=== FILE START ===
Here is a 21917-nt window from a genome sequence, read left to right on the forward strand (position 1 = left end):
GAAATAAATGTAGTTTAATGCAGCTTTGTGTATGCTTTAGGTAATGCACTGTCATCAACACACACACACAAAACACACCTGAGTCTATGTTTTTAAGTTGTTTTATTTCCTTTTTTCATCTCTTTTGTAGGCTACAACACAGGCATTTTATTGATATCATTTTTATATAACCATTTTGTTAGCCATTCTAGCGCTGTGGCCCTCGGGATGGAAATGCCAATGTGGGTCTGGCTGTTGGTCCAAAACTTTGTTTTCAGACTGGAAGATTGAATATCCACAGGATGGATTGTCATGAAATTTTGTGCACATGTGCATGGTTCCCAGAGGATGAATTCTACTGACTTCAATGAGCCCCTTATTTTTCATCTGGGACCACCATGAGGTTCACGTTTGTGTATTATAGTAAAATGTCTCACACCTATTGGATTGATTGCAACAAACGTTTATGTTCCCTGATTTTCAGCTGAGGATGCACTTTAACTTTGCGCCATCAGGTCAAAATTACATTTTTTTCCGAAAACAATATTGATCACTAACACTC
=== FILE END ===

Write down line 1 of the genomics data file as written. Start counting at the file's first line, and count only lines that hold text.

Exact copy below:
Here is a 21917-nt window from a genome sequence, read left to right on the forward strand (position 1 = left end):